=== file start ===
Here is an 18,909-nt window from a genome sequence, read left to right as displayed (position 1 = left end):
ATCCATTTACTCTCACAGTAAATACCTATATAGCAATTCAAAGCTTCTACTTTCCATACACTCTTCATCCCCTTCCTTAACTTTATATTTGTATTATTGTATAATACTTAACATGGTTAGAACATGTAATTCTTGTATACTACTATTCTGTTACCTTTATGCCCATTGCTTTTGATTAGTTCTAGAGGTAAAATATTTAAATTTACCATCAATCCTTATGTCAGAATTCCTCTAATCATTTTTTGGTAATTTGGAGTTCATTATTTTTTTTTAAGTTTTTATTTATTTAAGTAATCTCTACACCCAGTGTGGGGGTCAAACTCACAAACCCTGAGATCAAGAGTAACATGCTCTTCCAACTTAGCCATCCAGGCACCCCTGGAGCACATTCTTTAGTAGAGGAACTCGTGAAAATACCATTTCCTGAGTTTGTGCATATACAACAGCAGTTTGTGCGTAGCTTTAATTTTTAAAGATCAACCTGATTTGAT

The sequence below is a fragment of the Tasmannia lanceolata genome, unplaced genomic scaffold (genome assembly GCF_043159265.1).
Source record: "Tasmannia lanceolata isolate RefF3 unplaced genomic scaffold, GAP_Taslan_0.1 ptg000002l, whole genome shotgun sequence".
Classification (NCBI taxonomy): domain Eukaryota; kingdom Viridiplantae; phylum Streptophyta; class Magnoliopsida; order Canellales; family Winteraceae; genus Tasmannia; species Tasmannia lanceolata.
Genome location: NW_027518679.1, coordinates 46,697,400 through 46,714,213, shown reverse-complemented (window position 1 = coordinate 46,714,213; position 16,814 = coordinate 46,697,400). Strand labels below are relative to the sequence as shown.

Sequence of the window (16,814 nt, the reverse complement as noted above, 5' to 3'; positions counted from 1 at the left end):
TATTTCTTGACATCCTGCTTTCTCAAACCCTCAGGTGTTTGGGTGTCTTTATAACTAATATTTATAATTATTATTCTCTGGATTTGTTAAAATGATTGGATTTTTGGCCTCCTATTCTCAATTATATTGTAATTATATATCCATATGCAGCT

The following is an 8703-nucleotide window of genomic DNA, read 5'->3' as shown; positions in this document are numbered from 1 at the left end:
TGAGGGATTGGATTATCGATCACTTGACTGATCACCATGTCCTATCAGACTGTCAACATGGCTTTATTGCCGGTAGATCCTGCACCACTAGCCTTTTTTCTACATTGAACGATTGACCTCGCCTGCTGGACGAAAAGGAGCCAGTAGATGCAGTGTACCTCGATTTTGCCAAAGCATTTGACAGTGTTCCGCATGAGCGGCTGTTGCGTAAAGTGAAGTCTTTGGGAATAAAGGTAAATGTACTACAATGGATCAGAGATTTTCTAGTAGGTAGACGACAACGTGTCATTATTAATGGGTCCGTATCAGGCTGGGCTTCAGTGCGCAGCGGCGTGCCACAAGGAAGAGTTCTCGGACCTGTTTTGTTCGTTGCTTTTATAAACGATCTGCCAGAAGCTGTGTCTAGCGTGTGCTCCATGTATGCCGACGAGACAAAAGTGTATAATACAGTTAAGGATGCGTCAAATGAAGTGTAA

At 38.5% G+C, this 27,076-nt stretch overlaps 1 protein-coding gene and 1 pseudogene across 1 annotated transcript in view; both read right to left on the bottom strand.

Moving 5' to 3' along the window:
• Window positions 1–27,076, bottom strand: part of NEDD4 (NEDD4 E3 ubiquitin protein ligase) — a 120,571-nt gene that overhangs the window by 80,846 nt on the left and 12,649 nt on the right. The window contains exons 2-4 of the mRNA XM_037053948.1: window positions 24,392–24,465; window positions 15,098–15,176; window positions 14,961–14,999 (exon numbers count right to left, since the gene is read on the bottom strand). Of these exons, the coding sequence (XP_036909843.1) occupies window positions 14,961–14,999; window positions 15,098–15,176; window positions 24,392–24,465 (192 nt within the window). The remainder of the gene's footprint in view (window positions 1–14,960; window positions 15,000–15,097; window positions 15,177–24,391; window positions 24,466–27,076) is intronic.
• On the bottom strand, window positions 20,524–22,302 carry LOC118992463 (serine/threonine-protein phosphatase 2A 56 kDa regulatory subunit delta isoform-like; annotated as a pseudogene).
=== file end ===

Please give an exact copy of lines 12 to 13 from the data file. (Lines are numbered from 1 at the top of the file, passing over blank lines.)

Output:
Moving 5' to 3' along the window:
• Window positions 1–27,076, bottom strand: part of NEDD4 (NEDD4 E3 ubiquitin protein ligase) — a 120,571-nt gene that overhangs the window by 80,846 nt on the left and 12,649 nt on the right. The window contains exons 2-4 of the mRNA XM_037053948.1: window positions 24,392–24,465; window positions 15,098–15,176; window positions 14,961–14,999 (exon numbers count right to left, since the gene is read on the bottom strand). Of these exons, the coding sequence (XP_036909843.1) occupies window positions 14,961–14,999; window positions 15,098–15,176; window positions 24,392–24,465 (192 nt within the window). The remainder of the gene's footprint in view (window positions 1–14,960; window positions 15,000–15,097; window positions 15,177–24,391; window positions 24,466–27,076) is intronic.